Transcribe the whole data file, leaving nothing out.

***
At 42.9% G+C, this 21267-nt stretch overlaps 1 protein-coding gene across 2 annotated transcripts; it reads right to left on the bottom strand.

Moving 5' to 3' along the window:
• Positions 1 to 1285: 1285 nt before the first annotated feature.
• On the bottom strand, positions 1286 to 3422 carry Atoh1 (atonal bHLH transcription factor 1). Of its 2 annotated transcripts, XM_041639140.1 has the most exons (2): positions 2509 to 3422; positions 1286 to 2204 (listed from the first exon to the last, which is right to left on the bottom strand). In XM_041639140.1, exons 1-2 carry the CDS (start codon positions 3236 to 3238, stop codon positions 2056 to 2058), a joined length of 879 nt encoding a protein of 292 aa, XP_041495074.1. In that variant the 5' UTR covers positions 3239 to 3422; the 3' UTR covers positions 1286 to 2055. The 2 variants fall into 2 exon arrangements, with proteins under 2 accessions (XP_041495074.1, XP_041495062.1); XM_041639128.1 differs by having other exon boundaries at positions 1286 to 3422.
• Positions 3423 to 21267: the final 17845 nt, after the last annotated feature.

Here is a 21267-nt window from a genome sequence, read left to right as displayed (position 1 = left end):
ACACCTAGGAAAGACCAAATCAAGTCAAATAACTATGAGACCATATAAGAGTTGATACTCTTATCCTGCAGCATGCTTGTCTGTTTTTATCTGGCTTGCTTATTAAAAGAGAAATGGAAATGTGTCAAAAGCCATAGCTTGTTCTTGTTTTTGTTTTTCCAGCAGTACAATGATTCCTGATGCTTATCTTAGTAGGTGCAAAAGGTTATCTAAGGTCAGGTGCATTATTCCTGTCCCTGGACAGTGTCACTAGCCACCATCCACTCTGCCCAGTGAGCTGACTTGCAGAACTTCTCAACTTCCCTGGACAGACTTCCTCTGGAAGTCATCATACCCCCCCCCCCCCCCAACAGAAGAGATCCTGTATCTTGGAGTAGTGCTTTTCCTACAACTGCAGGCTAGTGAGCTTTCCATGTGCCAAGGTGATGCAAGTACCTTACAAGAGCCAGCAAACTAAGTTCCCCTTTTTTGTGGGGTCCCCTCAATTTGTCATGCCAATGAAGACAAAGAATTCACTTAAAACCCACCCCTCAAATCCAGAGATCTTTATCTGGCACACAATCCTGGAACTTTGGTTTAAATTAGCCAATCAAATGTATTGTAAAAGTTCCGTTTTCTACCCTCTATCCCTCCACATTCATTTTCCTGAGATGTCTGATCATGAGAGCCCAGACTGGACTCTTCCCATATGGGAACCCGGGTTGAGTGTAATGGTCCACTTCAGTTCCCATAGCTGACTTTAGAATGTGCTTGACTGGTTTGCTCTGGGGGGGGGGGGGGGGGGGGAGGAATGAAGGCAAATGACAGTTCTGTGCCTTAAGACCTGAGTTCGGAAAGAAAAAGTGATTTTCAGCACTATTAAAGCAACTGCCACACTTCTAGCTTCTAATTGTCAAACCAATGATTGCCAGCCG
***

At 42.9% G+C, this 21267-nt stretch overlaps 1 protein-coding gene across 2 annotated transcripts; it reads right to left on the bottom strand.

Moving 5' to 3' along the window:
• Positions 1 to 1285: 1285 nt before the first annotated feature.
• On the bottom strand, positions 1286 to 3422 carry Atoh1 (atonal bHLH transcription factor 1). Of its 2 annotated transcripts, XM_041639140.1 has the most exons (2): positions 2509 to 3422; positions 1286 to 2204 (listed from the first exon to the last, which is right to left on the bottom strand). In XM_041639140.1, exons 1-2 carry the CDS (start codon positions 3236 to 3238, stop codon positions 2056 to 2058), a joined length of 879 nt encoding a protein of 292 aa, XP_041495074.1. In that variant the 5' UTR covers positions 3239 to 3422; the 3' UTR covers positions 1286 to 2055. The 2 variants fall into 2 exon arrangements, with proteins under 2 accessions (XP_041495074.1, XP_041495062.1); XM_041639128.1 differs by having other exon boundaries at positions 1286 to 3422.
• Positions 3423 to 21267: the final 17845 nt, after the last annotated feature.

Here is a 21267-nt window from a genome sequence, read left to right as displayed (position 1 = left end):
ACACCTAGGAAAGACCAAATCAAGTCAAATAACTATGAGACCATATAAGAGTTGATACTCTTATCCTGCAGCATGCTTGTCTGTTTTTATCTGGCTTGCTTATTAAAAGAGAAATGGAAATGTGTCAAAAGCCATAGCTTGTTCTTGTTTTTGTTTTTCCAGCAGTACAATGATTCCTGATGCTTATCTTAGTAGGTGCAAAAGGTTATCTAAGGTCAGGTGCATTATTCCTGTCCCTGGACAGTGTCACTAGCCACCATCCACTCTGCCCAGTGAGCTGACTTGCAGAACTTCTCAACTTCCCTGGACAGACTTCCTCTGGAAGTCATCATACCCCCCCCCCCCCCCAACAGAAGAGATCCTGTATCTTGGAGTAGTGCTTTTCCTACAACTGCAGGCTAGTGAGCTTTCCATGTGCCAAGGTGATGCAAGTACCTTACAAGAGCCAGCAAACTAAGTTCCCCTTTTTTGTGGGGTCCCCTCAATTTGTCATGCCAATGAAGACAAAGAATTCACTTAAAACCCACCCCTCAAATCCAGAGATCTTTATCTGGCACACAATCCTGGAACTTTGGTTTAAATTAGCCAATCAAATGTATTGTAAAAGTTCCGTTTTCTACCCTCTATCCCTCCACATTCATTTTCCTGAGATGTCTGATCATGAGAGCCCAGACTGGACTCTTCCCATATGGGAACCCGGGTTGAGTGTAATGGTCCACTTCAGTTCCCATAGCTGACTTTAGAATGTGCTTGACTGGTTTGCTCTGGGGGGGGGGGGGGGGGGGGAGGAATGAAGGCAAATGACAGTTCTGTGCCTTAAGACCTGAGTTCGGAAAGAAAAAGTGATTTTCAGCACTATTAAAGCAACTGCCACACTTCTAGCTTCTAATTGTCAAACCAATGATTGCCAGCCG